Like Pontius, Baker is making his first run for public office. He is single, lives at 43 Forest Park, and works as a web developer.
“We need to talk about big ideas, which America is about,” Baker said. “I’ve considered myself a socialist my wholeadult life. Bernie Sanders proved that’s not really a dirty word anymore.”
Baker wants to impeach LePage.
“I think specifically we have the leader of the state of Maine declaring people of color the enemy,” he said. “He has a long track record of xenophobic, homophobic and racist statements.”
Baker supports Green Party candidate Dr. Jill Stein in the presidential election. She has connected the need for alternative energy and economic growth, he said.
“We need a Green New Deal,” Baker said. “We need a jobs program with the technological changes we are seeing.”
Baker said the entire drug policy needs revision as a start to fight opioid use and addiction.
“It is absurdly irresponsible that someone can have a drug problem and get in legal trouble and have it follow them the rest of their life,” he said.
Baker supports expanding needle exchanges, and a single-payer health insurance system that would expand treatment and recovery opportunities.
“Let’s take away the legal penalties, work on treatment and work on harm reduction in the short term,” he said.
LePage is a focus for voters Baker has met, but housing is also a subject of concern.
“Practically everyone who is not upper middle class is being phased out of Portland,” Baker said.
Overall, he sees an unhappy electorate.
“There is just a real dissatisfaction with politics this year to the point people have a hard time engaging with it in any way,” Baker said.
All three candidates support legaliztion of marijuana, as proposed by Question 1 on the statewide ballot.
“I think there is some benefit to regulating and taxing it and there would be some revenue to the state,” Chipman said, adding he would like the tax revenue to help fund treatment programs.
Pontius took a pragmatic view.
“I’m not enthusiastic about marijuana legalization,” he said, “but it is becoming a cultural norm, especially for my generation.”
Baker said the potential consequences of legalization are troubling.
“I do have concerns about pot shops and marijuana tourism everywhere. I worry about it becoming a free-for-all and a tourist trap,” he said.
Pontius opposes Question 2, which would increase taxes on people with incomes above $200,000 to fund education. The proposal is supported by Chipman and Baker.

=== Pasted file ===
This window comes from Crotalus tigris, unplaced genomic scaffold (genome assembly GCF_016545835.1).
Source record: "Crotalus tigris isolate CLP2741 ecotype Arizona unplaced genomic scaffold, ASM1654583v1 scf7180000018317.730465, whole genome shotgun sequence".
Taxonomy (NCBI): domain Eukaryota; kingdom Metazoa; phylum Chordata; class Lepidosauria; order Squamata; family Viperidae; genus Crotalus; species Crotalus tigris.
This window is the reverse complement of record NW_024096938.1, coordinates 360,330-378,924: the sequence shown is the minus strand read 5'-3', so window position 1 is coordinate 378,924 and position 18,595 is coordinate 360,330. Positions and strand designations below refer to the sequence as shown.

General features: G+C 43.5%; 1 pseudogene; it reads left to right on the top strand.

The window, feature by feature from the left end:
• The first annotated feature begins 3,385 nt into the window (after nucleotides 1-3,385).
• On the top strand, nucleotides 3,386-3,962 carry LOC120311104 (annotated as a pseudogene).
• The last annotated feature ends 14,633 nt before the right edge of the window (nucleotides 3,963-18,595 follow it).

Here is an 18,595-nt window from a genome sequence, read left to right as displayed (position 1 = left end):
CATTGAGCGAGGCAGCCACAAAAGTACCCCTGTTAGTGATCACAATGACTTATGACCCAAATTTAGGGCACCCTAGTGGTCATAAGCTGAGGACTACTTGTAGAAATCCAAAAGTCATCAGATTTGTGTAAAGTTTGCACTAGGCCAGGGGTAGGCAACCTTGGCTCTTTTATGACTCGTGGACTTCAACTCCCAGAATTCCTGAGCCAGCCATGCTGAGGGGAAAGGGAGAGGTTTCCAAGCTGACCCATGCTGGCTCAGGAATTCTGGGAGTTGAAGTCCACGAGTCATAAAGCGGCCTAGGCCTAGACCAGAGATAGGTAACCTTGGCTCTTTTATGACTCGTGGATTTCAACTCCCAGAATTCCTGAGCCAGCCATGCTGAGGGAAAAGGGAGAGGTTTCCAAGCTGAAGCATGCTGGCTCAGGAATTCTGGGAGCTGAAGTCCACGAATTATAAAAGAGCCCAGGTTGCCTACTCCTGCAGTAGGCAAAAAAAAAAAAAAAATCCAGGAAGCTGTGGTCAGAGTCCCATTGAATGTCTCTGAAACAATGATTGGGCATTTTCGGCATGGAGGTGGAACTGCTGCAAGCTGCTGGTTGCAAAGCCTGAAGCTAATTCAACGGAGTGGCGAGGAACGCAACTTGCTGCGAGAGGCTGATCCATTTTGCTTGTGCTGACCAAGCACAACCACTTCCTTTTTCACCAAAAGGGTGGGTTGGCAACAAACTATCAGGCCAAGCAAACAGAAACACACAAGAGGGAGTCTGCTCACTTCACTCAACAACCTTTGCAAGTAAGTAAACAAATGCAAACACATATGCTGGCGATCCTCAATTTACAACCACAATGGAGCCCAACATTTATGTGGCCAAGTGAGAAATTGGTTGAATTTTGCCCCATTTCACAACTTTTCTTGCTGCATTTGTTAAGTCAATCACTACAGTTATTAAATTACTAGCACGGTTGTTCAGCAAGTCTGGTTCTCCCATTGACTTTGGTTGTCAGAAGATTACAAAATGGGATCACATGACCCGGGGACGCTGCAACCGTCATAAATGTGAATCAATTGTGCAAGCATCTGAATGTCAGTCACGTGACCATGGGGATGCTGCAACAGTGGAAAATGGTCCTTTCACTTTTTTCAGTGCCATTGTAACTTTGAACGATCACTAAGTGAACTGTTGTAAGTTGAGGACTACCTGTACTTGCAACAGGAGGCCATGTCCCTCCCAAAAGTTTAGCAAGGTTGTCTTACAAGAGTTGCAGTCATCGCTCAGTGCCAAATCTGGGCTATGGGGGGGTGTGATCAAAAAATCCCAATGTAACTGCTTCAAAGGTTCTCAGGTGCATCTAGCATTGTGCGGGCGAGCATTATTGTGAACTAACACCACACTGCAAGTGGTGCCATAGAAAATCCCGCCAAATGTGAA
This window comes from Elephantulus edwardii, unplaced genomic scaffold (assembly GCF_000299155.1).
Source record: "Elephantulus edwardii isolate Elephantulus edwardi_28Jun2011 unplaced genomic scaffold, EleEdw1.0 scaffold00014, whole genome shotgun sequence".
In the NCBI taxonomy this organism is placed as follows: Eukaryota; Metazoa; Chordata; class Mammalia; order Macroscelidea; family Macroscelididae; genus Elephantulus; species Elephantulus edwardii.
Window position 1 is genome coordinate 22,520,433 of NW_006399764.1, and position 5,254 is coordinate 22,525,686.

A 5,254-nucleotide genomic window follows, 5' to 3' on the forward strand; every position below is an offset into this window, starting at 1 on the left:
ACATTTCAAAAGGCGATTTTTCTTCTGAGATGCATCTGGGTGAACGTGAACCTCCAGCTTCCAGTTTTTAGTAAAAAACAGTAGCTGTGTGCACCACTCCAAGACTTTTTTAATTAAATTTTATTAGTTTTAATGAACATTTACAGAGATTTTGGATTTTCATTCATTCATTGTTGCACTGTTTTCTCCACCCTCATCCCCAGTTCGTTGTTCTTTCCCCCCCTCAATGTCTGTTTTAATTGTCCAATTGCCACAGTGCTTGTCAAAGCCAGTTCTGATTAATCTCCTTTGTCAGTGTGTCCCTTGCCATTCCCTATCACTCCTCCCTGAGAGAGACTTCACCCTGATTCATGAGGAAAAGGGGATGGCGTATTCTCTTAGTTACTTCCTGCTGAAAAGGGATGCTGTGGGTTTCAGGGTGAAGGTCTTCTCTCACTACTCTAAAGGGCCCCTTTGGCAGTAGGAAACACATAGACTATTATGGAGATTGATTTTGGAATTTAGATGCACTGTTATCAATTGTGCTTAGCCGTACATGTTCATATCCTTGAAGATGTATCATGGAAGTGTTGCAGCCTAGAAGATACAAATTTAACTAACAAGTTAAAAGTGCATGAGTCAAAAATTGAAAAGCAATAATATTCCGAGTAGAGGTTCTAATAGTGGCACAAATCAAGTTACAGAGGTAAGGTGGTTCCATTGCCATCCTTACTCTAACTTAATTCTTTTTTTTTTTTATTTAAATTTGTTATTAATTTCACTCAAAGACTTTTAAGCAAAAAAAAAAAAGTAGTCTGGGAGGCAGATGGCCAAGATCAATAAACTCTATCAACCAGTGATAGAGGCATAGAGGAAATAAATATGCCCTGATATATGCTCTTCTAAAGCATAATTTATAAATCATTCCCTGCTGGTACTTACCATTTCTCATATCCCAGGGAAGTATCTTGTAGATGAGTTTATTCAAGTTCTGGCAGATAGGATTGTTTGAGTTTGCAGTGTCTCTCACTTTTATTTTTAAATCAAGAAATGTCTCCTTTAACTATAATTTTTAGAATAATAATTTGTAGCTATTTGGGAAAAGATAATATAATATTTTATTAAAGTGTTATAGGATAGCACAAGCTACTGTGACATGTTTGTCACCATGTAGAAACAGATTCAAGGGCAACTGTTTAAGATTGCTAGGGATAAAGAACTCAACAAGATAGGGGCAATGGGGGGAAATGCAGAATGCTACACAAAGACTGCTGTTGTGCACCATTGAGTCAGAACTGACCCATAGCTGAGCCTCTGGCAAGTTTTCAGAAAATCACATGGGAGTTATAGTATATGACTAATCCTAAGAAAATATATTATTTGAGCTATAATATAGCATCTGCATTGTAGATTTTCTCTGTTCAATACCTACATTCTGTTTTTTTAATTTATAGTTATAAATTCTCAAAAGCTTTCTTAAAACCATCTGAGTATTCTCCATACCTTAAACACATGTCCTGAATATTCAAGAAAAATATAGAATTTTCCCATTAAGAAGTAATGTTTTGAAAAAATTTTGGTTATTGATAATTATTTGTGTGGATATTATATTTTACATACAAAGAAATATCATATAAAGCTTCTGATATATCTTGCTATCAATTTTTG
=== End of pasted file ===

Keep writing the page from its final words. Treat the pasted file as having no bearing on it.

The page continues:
Question 3, which would expand required background checks for firearm purchases and transfers made by non-licensed individuals, is supported by Chipman and Baker, although Baker said it is more about fairness than effectiveness.
“I think it is a massive exaggeration that it is going to affect gun violence in this country,” he said. “I don’t think it is going to stop any private sales in which people don’t want to play by the rules.”
Pontius said he was undecided.
“I get the idea of closing the gun show loophole and it seems to make sense to me, but there are no enforcement mechanisms in the measure,” he said.
Baker and Chipman also support increasing the state minimum wage as proposed by Question 4, with Baker seeing it as the first step toward a statewide $15-per-hour minimum.
Pontius opposes the question. He said the $12-per-hour wage would be too much for some rural businesses to bear. He also said the eventual elimination of the lower minimum wage for employees receiving more than $30 per month in tips would be detrimental to owners and staff in the hospitality industry.
Pontius is the coalition coordinator for the Committee for Ranked Choice Voting, which is behind Question 5. Baker and Chipman also support the question.
“I’ve been on board with that for a long time,” Chipman said, noting he was part of the city committee that wrote Charter revisions that brought ranked choice voting to Portland’s mayoral elections.
Chipman and Baker also support the $100 million bond for funding highway and other infrastructure improvements. Pontius said he has not made up his mind on the question.